Paine's book-length essay in political philosophy is primarily a polemic aimed at Edmund Burke's 1790 'Reflections on the French Revolution', which criticised that revolt as savage and illegal. David Rintoul narrates it as a polemic, sounding by turns coldly angry, cuttingly sarcastic, and excitedly partisan, as well as reasonable when Paine expresses his approval for the revolutions in America and France. Paine's elegantly clear writing, though aimed at the common man demands thought and attention; Rontoul's precise, animated, articulate reading helps the listener follow it. Though Paine was wrong about the nature of the French Revolution and the incorruptibility of republics, his ideas about the rights and freedoms of citizens are still germane--and still radical. Rintoul delivers them with intelligent passion. --Audio File 2008
He gives Edmund Burke a rich plummy reading. Paine's voice is incisive and direct. Although some of the text is dry (the section on finances, for example), most is filled with reason, logic and irony. These are eternal words of wisdom from a man of principle. Today's politicians should read them again and again. --soundcommentary.com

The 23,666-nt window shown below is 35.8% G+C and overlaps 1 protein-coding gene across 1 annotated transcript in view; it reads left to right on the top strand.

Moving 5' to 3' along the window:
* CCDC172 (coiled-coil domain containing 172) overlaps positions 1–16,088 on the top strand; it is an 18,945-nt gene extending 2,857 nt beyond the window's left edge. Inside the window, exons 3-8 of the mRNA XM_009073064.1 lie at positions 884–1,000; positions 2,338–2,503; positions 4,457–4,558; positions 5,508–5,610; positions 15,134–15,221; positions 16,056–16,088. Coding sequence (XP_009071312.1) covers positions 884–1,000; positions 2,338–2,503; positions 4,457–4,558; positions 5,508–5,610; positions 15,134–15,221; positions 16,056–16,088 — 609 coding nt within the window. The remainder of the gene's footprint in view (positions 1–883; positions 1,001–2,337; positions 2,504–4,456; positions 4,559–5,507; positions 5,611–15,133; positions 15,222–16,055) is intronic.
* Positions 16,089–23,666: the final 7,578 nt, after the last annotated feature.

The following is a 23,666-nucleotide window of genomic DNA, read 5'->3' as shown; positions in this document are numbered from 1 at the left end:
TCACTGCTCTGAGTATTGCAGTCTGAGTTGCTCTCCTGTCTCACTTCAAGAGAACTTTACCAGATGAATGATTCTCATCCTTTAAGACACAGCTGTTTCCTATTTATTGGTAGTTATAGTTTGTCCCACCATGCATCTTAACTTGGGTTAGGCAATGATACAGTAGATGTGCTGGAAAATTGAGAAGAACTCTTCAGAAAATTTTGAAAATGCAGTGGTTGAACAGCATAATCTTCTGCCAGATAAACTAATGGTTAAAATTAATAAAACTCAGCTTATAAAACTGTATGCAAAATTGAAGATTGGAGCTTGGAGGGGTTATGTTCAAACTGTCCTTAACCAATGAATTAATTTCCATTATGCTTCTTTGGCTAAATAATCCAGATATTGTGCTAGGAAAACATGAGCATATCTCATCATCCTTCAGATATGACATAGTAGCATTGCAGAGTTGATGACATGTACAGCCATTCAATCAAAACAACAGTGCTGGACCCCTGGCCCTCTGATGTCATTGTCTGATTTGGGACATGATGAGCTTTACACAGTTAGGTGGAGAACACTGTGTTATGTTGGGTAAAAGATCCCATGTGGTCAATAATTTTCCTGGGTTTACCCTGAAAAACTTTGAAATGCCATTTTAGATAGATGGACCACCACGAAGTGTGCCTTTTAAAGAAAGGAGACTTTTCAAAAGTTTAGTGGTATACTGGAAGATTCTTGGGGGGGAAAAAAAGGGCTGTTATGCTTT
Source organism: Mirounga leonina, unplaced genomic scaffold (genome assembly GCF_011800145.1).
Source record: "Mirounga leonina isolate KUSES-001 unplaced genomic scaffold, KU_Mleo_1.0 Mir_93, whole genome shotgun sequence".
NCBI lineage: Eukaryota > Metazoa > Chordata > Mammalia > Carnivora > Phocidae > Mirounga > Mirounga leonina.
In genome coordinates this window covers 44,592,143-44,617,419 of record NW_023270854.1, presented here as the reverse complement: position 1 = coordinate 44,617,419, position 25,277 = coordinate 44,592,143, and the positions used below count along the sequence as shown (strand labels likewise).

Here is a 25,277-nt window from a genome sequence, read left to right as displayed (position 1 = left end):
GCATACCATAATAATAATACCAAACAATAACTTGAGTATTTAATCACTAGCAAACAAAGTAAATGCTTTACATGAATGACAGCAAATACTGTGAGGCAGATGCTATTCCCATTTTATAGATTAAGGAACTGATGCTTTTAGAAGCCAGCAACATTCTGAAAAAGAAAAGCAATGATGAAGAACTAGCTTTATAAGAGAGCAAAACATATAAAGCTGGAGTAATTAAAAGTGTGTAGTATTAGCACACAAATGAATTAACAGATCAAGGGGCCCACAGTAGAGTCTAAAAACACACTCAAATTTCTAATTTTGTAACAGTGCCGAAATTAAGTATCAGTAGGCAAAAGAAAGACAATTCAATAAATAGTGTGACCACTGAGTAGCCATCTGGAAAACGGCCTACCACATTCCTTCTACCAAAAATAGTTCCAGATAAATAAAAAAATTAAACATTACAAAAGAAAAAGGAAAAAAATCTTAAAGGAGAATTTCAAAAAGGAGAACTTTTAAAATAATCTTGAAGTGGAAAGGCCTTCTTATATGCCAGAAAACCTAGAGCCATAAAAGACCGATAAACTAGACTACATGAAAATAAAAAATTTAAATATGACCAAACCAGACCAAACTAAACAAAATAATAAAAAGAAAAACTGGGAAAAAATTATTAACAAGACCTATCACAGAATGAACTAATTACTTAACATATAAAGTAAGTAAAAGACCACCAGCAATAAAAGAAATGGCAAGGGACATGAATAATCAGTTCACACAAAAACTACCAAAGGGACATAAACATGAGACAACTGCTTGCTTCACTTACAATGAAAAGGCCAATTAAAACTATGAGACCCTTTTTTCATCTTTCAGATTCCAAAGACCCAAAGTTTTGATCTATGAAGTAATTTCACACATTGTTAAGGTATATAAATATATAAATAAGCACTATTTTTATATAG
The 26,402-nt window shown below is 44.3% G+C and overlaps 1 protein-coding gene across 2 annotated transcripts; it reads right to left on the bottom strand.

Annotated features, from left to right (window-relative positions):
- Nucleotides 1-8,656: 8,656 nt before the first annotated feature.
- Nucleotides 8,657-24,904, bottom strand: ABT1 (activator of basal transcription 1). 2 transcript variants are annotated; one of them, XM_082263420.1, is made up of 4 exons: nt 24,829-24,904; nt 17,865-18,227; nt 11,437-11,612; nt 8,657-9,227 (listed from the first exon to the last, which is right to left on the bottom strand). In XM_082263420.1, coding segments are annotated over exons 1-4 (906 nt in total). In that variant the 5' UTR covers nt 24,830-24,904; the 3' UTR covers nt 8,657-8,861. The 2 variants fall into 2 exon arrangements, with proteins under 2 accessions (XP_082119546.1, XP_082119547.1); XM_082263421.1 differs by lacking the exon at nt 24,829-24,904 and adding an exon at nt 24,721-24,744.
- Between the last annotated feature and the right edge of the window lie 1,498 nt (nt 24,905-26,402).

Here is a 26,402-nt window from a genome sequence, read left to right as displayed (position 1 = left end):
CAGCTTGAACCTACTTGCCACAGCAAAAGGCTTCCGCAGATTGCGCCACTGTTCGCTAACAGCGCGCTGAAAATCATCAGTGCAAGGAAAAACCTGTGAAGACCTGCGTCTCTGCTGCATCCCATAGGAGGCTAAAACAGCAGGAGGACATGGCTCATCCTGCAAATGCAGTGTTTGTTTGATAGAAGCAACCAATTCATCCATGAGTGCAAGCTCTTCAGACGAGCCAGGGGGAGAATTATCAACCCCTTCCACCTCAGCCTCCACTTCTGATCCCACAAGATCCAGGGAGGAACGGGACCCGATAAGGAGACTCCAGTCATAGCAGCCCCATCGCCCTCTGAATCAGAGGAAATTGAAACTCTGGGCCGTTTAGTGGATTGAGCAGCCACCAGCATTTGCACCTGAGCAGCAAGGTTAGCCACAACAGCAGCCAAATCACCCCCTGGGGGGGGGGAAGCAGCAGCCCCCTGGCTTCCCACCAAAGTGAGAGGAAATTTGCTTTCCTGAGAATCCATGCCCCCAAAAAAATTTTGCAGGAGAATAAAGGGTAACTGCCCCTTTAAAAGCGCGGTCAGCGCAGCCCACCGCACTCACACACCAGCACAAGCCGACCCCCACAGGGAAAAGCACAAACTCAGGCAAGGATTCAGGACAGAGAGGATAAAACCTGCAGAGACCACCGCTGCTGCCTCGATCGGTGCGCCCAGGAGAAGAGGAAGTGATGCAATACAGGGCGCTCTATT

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From the Back Cover
He was the premiere political "blogger" of his day, a man Thomas Edison called "one of the greatest of all Americans," and one today's liberals and progressives still claim as their intellectual forefather. An idealist, a radical, and a master rhetorician, Thomas Paine wrote and lived with a keen sense of urgency and excitement. In this 1791 defense of revolution, he championed the right of an oppressed people--and in particular the right of the French people--to rise up to claim their own natural rights from those who would take them away. A spirited denunciation of the aristocracy and of hereditary government, The Rights of Man caused outrage in Great Britain with its call for democratic reforms of the English system, and Paine was convicted in absentia for seditious libel against the Crown. (He was, alas, not available to be hanged.) Everyone who values freedom--of speech, of though, of governance--and the ongoing fight required to maintain it must read and appreciate this essential work. Anglo-American political theorist and writer THOMAS PAINE (1737-1809) was born in England and emigrated to America in 1774, bearing letters of introduction from Benjamin Franklin. He also wrote Common Sense (1776) and The American Crisis (1776-1783).
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